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EventCoverage Bio-Initiative Washington’s commissioner of public lands announces aviation biofuel project during biomass conference keynote. Peter Goldmark, commissioner of Public Lands for the Washington Department of Natural Resources, kicked off the Pacific West Biomass Conference & Trade Show REFUELING Jan. 11 in Seattle by WITH BIOMASS: announcing phase two Goldmark of his Forest Biomass announced a bill to build an aviation Initiative. biofuel pilot facility Goldmark said he that would use planned to roll out a bill biomass from state for an aviation biofuel trust lands and help clean up emissions pilot facility. The project from a growing will use biomass from aviation industry. state trust lands and help clean up emissions from an industry that continues to grow exponentially. “There’s ample market here, folks,” he said, citing increased numbers of airline passengers and amounts of fuel used. The bill will not only establish an aviation biofuel pilot facility, but will mobilize stakeholders in developing a woody biomass supply chain. Phase one of the initiative involved the establishment of four pilot projects, two of which have been successful. One is a combined-heat-and-power plant at the Port Angeles Nippon paper mill and the other, in Borgford, produces wood oil through pyrolysis. The others hit insurmountable challenges and are not proceeding, Goldmark said. The initiative was launched with multiple goals in mind including job creation and clean energy production. Goldmark also took advantage of the opportunity to announce a supply study by Washington State University. “It will help landowners realize how much they can use sustainably,” he said. “And I say that word ‘sustainably’ over and over again.” —Lisa Gibson

LEARNING CURVE: Schwartz (left to right), Costello, Claiborn and Hardcastle discussed the importance of preparing an educated workforce for the growing renewable energy industry.

Bioenergy Basics Colleges and universities need to prepare students for employment in the renewable energy industry. The handwriting is on the wall for renew- ton State University on a project aimed at anable energy, and the message indicates that the aerobic digester operational and maintenance clean energy industry is in need of employees skills. “A lot of students say they want to be in renewable energy without having an idea of with a strong understanding of sustainable what that means,” Costello said. The certificate energy, according to Alan Hardcastle, senior research associate at Washington State Univer- program will help students gain a better, more applicable knowledge of what sustainable sity. energy means. Hardcastle and the other speakers who Like Costello, Daniel Schwartz, the formed a panel, titled Higher Education as director of the bioresource-based energy for Industry Catalyst: Bioenergy Education in sustainable societies interdisciplinary doctoral the Pacific West, suggested that while the bioenergy economy is growing, the labor force program at the University of Washington, is needed for the industry may be falling behind. working with students to develop bioenergy“There is a concern that there is a lack of related skills. Schwartz has started a doctoral program for students that could be similar to a renewable education at all levels,” Hardcastle biomass consulting company. During one projsaid, and employers are starting to voice that concern. Several renewable energy companies ect, the students performed feasibility studies on sourcing biomass for a cogeneration facility and other organizations are making an effort that would use wood waste. The group also to become more sustainable and that has performed biomass assessments and biomass created a “green” skill set he called the new cost estimations during the project. basics. “A green job may require more skills Candis Claiborn, dean of the college of and an understanding of knowing what is engineering and architecture at Washington going on in clean renewable energy and this will be an important trend in our universities,” State, explained the university’s efforts to develop students capable of working at an he said. Fortunately, educational facilities will benefit from the new skill set required by some integrated biorefinery. The program includes work on fungal catalyst development, algal bioemployers. mass, feedstock pretreatment, thermochemiRob Costello, the dean for trades and cal conversion approaches and several other technology at Bellingham Technical Colbiorefinery-specific areas. Claiborn also said lege, spoke about a new sustainable energy the school has instituted an entrepreneurcertificate offered to all students. Technicians in-residence program that helps students will leave the program with an enhanced skill developing innovative products or processes set in sustainable energy that includes the fundamentals of sustainable energy along with to meet other entrepreneurs in the community, all of which will help the bioenergy industry an understanding of various technologies, he said. The school has partnered with Washing- grow. —Luke Geiver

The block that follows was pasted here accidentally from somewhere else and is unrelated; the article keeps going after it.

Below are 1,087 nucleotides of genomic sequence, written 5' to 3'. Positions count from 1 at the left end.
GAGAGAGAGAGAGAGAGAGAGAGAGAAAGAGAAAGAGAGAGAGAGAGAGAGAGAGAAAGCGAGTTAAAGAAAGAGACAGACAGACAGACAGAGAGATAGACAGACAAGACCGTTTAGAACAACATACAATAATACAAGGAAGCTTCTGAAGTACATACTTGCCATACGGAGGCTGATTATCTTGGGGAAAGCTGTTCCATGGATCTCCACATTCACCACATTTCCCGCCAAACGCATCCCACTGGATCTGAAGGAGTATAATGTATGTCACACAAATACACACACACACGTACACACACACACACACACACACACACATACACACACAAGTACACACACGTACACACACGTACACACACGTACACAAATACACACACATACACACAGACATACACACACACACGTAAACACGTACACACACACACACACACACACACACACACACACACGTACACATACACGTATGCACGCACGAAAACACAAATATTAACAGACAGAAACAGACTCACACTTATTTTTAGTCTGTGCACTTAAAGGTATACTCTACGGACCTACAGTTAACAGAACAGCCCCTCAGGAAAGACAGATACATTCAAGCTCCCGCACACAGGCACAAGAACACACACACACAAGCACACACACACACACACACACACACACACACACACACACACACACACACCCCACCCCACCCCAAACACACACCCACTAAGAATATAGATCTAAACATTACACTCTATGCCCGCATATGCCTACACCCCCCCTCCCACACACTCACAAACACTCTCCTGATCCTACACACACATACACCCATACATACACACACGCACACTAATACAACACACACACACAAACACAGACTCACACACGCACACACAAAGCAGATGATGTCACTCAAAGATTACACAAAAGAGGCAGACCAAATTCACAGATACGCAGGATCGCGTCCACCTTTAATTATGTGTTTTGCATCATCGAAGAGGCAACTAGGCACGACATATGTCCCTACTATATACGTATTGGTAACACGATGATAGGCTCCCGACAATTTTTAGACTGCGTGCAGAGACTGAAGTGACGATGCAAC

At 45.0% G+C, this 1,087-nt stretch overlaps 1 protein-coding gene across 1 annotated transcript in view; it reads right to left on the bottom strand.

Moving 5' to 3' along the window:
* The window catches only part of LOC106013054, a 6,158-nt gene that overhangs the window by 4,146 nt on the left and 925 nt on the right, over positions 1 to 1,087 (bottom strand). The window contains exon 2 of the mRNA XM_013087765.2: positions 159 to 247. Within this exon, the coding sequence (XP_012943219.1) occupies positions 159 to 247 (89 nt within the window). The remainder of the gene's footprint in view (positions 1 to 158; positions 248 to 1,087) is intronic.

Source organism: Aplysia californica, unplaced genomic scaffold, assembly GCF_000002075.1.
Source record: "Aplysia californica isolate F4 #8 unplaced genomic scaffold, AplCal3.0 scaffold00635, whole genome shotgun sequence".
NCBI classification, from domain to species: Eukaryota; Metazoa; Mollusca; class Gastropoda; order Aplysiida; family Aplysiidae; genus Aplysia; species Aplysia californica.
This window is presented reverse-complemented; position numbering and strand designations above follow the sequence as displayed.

16 BIOMASS POWER & THERMAL | MARCH 2011

Biomass Power & Thermal - March 2011  

March 2011 Biomass Power & Thermal

Biomass Power & Thermal - March 2011  

March 2011 Biomass Power & Thermal